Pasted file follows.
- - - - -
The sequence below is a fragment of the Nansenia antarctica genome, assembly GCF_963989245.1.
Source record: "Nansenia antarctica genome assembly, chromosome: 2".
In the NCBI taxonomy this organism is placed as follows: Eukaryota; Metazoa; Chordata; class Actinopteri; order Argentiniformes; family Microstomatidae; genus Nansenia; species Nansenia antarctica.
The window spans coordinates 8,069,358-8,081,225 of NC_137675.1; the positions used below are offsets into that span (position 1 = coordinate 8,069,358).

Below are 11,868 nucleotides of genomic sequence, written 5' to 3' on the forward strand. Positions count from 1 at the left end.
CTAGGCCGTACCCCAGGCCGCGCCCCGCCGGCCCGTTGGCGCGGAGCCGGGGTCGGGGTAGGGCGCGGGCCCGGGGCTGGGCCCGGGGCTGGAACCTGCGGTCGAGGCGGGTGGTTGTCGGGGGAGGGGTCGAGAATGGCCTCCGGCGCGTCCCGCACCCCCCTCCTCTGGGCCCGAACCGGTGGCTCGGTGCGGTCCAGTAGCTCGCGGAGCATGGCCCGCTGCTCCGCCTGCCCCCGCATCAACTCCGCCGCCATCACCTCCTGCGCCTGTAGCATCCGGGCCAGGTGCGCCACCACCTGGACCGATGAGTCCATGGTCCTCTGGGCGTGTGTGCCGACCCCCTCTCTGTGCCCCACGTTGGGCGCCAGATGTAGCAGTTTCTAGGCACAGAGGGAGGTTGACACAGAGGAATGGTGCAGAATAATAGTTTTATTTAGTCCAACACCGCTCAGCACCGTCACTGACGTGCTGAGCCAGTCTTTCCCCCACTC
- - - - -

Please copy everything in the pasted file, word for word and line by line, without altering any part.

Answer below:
The sequence below is a fragment of the Nansenia antarctica genome, assembly GCF_963989245.1.
Source record: "Nansenia antarctica genome assembly, chromosome: 2".
In the NCBI taxonomy this organism is placed as follows: Eukaryota; Metazoa; Chordata; class Actinopteri; order Argentiniformes; family Microstomatidae; genus Nansenia; species Nansenia antarctica.
The window spans coordinates 8,069,358-8,081,225 of NC_137675.1; the positions used below are offsets into that span (position 1 = coordinate 8,069,358).

Below are 11,868 nucleotides of genomic sequence, written 5' to 3' on the forward strand. Positions count from 1 at the left end.
CTAGGCCGTACCCCAGGCCGCGCCCCGCCGGCCCGTTGGCGCGGAGCCGGGGTCGGGGTAGGGCGCGGGCCCGGGGCTGGGCCCGGGGCTGGAACCTGCGGTCGAGGCGGGTGGTTGTCGGGGGAGGGGTCGAGAATGGCCTCCGGCGCGTCCCGCACCCCCCTCCTCTGGGCCCGAACCGGTGGCTCGGTGCGGTCCAGTAGCTCGCGGAGCATGGCCCGCTGCTCCGCCTGCCCCCGCATCAACTCCGCCGCCATCACCTCCTGCGCCTGTAGCATCCGGGCCAGGTGCGCCACCACCTGGACCGATGAGTCCATGGTCCTCTGGGCGTGTGTGCCGACCCCCTCTCTGTGCCCCACGTTGGGCGCCAGATGTAGCAGTTTCTAGGCACAGAGGGAGGTTGACACAGAGGAATGGTGCAGAATAATAGTTTTATTTAGTCCAACACCGCTCAGCACCGTCACTGACGTGCTGAGCCAGTCTTTCCCCCACTC